by Paul Wengert
Radio-frequency Identification (RFID) is a continually evolving technology for tracking and monitoring inventories. While it will be some time, years probably, before RFID is a widespread method for tracking surplus industrial assets, it is presently being used in certain commercial applications.
RFID is defined as an automatic identification method relying on storing and remotely refreshing data using RFID tags and transponders. These “tags” can be attached to products, passports, people, rail cars, etc. The most established usage that we are familiar with today may be in the toll tracking of cars and trucks and product inventory tracking as the shipments move through distribution systems.

To have a better knowledge of RFIDs one must understand that there are two basic types of RFID tags, passive and active. Passive tags are used in inventory, animal, library, prisoner and passport tracking (US and UK passports are being issued with passive RFID data including passport photos). Active tags are useful in monitoring the performance and the conditions of functioning equipment such as motor operating characteristics, generator performance, pump flows, tank car temperatures and volume.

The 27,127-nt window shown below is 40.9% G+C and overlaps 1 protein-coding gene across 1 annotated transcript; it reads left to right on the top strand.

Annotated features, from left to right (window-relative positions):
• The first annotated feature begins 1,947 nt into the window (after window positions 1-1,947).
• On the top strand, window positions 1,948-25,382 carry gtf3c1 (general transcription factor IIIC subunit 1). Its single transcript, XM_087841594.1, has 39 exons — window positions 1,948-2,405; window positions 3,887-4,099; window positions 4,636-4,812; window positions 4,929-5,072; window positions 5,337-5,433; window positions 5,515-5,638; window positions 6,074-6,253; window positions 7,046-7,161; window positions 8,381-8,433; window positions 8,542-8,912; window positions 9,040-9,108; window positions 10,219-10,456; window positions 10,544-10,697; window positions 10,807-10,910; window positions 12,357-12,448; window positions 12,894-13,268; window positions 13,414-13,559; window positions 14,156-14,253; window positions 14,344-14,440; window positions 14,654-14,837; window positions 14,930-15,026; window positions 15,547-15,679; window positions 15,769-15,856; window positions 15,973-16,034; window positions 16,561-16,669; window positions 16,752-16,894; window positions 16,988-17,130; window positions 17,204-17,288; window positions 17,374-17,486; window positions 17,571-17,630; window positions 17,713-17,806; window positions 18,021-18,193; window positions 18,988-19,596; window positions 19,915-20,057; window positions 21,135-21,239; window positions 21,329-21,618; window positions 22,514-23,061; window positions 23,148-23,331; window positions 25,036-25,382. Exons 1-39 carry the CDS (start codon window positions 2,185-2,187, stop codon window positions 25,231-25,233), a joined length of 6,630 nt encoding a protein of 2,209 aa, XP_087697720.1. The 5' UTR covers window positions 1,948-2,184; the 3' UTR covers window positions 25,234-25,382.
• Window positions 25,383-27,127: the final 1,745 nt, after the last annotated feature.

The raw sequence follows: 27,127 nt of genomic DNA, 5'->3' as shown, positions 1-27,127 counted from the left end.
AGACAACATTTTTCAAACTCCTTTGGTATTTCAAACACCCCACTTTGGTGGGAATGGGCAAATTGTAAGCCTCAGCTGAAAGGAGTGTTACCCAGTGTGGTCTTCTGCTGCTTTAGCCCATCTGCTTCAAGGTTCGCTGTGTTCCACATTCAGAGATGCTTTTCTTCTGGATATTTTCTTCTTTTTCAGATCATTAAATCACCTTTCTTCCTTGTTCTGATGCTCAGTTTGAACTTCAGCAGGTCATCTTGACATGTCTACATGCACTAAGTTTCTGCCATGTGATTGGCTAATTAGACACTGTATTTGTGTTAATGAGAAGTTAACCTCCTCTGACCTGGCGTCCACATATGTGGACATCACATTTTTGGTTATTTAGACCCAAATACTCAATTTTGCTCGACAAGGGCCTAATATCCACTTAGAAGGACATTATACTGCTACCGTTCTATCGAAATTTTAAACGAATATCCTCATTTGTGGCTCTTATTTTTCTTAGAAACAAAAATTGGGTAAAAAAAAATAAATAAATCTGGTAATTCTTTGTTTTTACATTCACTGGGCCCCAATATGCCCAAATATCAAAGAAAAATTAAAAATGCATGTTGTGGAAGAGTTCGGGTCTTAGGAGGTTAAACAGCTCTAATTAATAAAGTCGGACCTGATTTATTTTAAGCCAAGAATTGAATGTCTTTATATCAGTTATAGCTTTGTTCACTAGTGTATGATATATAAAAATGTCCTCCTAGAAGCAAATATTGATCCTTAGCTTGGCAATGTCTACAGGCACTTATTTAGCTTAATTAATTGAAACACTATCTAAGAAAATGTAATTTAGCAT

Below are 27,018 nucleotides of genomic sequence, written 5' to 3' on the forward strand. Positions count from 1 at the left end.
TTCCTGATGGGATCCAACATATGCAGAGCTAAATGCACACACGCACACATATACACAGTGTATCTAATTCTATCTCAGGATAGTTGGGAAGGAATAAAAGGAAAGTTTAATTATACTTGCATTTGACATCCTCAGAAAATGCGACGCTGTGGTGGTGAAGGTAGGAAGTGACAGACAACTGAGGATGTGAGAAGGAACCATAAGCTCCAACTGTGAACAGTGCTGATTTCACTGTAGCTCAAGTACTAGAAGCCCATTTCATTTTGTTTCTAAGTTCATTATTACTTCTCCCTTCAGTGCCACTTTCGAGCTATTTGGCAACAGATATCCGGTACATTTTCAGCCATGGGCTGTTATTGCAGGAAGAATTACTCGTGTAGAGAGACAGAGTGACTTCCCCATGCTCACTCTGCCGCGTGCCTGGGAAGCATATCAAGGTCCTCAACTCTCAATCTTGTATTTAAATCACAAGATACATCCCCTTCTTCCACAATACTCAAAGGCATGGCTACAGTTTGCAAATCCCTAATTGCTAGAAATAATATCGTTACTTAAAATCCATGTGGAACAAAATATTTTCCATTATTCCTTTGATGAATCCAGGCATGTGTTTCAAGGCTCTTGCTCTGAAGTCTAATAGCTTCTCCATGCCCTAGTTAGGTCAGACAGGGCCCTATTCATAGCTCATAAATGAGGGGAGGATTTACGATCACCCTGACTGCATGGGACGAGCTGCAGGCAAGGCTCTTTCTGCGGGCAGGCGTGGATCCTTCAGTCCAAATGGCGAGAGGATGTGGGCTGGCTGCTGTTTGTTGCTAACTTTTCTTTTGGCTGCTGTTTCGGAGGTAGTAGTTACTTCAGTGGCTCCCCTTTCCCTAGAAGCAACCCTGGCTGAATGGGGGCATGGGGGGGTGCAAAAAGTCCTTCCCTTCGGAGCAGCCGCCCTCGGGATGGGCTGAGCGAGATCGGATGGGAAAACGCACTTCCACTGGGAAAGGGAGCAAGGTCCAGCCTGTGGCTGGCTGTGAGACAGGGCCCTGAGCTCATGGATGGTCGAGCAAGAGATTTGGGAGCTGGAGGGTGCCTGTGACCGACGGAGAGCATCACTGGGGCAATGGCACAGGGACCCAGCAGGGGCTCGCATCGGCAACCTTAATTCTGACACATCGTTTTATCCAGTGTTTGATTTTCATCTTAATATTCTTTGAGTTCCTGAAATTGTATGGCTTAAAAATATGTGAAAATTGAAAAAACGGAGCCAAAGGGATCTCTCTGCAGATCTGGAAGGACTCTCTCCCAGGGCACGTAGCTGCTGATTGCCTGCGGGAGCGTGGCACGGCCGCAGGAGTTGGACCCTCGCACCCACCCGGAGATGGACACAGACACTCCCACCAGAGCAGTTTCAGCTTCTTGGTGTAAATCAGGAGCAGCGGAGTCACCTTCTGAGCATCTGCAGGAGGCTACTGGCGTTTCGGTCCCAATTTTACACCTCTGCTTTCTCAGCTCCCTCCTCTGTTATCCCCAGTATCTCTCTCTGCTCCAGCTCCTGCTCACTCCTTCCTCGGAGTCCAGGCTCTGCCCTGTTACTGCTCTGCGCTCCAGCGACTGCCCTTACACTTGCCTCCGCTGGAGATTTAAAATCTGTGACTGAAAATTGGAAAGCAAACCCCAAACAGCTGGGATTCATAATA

Software companies such as Oracle and SAP are beginning to develop RFID functionalities in their programs. It is thought that, as the cost of the tags and the associated software and hardware decrease, RFID may replace bar codes. However, there are many issues that must be resolved regarding their use before RFID tagging becomes a common and practical reality. Among the issues confronting this emerging technology are security of information and the regulation / standardization of frequencies.

Security is a serious concern because, without expensive encryption coding, the information contained on the tags can be read by anyone possessing a reader that is within transmitting range. Data on readily readable tags poses personal, corporate and military privacy and security issues. For example, the ability to read RFID tags makes it possible to track people, tell others about individual buying habits and movements, convey proprietary corporate operating efficiency and process information and reveal the disposition of military assets.

There are also great concerns regarding protection from hackers. It has already been proven that viruses can infect RFID tags and databases. This vulnerability can permit unauthorized access to information as well as shut down databases or provide access to confidential information. Regulatory and standardization factors are also an issue that must be resolved. The frequencies that can be used for RFIDs are governed in the United States by the FCC, but other countries set their own rules for frequency licensing.

The cost of tags continues to come down (passive tags cost as little as five cents each and active tags as much as $200 each). However, the costs of the integrating software and implementation of an RFID tagging process for existing, installed equipment are unclear. With the uncertainty of regulatory and security issues, it will be some time, in my opinion, before RFIDs become a commonplace tool in our industry, particularly in sensitive applications.
Reprinted from ASSET 2.0, the Investment Recovery Business Journal, Vol. 2, 2007

© The Investment Recovery Association